Also, the more we work together with the Pavilion, the more we realize that online and offline channels are not cannibalizing each other. If you put yourself in the shoes of a retail manager, she might worry that e-commerce would take business away from her store. But we’ve found that the customers who shop in-store and those who shop on e-commerce platforms have vastly different shopping behaviors.
How are online and offline customers different?
In retail stores, sales staffs play an important role: they understand customers’ needs, interact with them and introduce a certain range of products for them to choose from. In stores, consumers can touch, feel and try on products in front of the mirror. Online platforms offer a completely different customer journey. Online behavior is more one-way, in the sense that consumers often go straight to the products they are looking for. They can search and browse for the brand when they want to, but it can be difficult for us to reach them.
In our Luxury Pavilion store, we’ve experimented with ways to transform e-commerce shopping into a two-way, interactive shopping experience. For example, if products go out of stock, consumers can easily send requests to our customer-service staff to send them a reminder whenever we’ve replenished our stock. We’ve noticed a consistent trend where there would be an immediate uplift in sales, whenever we restock items. This means consumers are following our store very closely. We work to make sure that online shoppers have an excellent experience, from the moment they search for us to the architecture of our store – such as how we present products digitally and whether the journey is user-friendly and convenient. And we analyze shopping patterns and behaviors to provide the right offers at the right moment.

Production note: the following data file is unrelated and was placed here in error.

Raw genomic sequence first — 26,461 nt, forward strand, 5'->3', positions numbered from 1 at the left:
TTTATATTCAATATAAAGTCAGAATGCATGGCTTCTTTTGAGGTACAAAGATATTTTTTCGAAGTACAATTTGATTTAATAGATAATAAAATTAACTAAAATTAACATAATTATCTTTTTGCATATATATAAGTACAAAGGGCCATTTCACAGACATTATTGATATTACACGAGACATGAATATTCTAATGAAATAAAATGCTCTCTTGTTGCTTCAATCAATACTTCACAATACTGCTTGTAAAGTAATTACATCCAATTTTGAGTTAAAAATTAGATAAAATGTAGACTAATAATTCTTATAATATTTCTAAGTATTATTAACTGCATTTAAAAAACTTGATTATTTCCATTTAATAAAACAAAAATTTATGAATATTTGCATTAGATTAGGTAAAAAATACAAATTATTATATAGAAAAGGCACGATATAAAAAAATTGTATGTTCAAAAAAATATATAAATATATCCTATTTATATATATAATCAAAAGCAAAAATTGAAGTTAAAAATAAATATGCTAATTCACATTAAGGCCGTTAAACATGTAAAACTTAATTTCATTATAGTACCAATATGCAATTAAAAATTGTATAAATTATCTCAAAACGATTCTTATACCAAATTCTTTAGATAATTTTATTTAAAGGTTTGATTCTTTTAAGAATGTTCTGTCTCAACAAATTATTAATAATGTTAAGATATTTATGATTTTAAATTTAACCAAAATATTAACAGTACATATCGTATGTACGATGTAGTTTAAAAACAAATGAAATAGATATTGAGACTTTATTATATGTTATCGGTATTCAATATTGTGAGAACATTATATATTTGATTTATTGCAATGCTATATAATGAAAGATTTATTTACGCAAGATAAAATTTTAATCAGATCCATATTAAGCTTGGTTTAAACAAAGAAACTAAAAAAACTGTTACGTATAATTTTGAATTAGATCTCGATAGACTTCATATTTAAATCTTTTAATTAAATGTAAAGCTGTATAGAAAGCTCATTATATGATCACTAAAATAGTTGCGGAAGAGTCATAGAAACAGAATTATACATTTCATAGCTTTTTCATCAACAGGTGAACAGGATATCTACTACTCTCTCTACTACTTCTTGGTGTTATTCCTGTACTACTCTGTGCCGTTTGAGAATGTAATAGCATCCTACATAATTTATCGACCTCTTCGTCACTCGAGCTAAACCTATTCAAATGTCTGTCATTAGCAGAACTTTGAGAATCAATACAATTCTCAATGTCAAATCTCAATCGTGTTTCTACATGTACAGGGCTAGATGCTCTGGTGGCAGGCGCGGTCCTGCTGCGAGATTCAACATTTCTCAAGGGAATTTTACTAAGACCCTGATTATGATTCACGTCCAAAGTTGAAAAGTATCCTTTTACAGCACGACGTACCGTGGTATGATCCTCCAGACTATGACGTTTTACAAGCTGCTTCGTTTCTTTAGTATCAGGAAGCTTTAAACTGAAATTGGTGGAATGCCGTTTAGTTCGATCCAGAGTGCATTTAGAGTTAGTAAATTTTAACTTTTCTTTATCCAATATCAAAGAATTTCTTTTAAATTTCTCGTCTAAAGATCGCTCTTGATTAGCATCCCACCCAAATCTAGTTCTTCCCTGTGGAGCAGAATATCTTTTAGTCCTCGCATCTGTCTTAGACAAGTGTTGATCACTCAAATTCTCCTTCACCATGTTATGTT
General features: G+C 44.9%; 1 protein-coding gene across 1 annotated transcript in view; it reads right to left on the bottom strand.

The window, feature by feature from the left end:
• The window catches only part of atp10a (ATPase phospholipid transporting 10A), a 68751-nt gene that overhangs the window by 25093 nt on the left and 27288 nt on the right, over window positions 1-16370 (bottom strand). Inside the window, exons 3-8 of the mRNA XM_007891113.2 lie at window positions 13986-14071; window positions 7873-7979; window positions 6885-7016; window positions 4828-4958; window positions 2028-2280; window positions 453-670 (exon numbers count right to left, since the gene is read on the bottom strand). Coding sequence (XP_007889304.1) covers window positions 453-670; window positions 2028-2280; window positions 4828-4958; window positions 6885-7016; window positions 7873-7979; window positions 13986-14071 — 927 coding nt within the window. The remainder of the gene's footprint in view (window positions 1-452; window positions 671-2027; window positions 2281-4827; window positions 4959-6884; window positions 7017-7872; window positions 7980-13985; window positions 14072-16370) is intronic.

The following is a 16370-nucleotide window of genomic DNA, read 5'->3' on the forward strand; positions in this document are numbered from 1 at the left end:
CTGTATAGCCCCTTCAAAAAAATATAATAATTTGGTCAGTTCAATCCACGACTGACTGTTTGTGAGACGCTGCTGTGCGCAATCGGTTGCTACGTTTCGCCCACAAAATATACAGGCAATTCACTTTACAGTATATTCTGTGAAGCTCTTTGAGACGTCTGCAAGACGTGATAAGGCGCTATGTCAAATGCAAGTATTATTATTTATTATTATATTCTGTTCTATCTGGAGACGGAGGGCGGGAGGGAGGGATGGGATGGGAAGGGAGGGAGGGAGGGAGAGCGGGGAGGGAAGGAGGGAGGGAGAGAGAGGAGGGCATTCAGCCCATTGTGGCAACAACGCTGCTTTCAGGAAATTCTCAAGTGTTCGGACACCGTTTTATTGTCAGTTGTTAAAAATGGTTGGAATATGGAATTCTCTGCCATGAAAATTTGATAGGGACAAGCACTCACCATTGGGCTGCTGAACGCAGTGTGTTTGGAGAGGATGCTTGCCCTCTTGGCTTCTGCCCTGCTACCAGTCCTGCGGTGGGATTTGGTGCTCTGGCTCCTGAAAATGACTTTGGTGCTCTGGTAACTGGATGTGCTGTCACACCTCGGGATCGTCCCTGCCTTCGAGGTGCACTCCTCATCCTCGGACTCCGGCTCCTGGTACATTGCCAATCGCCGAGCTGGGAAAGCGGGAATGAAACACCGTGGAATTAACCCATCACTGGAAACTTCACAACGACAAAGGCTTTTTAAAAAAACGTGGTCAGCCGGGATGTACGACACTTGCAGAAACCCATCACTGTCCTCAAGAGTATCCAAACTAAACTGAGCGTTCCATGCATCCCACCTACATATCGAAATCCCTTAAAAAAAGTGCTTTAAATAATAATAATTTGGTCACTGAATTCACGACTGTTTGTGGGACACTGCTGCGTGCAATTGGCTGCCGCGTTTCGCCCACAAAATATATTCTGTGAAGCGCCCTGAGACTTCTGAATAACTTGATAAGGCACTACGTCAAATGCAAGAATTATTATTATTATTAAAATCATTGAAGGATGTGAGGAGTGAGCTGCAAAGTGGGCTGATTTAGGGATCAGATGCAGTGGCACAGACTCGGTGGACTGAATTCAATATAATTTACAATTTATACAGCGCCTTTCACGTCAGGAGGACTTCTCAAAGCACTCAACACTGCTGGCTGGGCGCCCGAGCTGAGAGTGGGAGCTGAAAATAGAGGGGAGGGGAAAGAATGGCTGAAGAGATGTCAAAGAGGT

We’re seeing the Covid-19 outbreak prompting more businesses, including ones in the luxury retail industry, to accelerate their digital transformation. Has this also been the case for Longchamp?
Many brands in the luxury sector that had been hesitant to enter digital have now made the jump. That’s a good thing following up with the evolution of the China market. For Longchamp, we are already digitized and have launched an e-commerce presence many years ago. For us, this meant going deeper in terms of our product offerings, service and experience, as well as our partnership with Tmall Luxury Pavilion. We are leveraging Alibaba’s analytics to learn about different consumer segments to deliver differentiated products and services and strengthen our emotional connection with consumers.
What is your outlook on the Chinese market?
It has been a challenging and extraordinary year, but also it has also been an encouraging year for the Chinese market. China was the first market to be hit by the pandemic and to go under strict lockdowns, but it was also the first to recover and grow even further. Of course, we still need to remain prudent, cautious and even sharper than before in the face of uncertainties following the pandemic. And I truly believe online digitalization will be the key driver of growth and play an even bigger role in the next few years.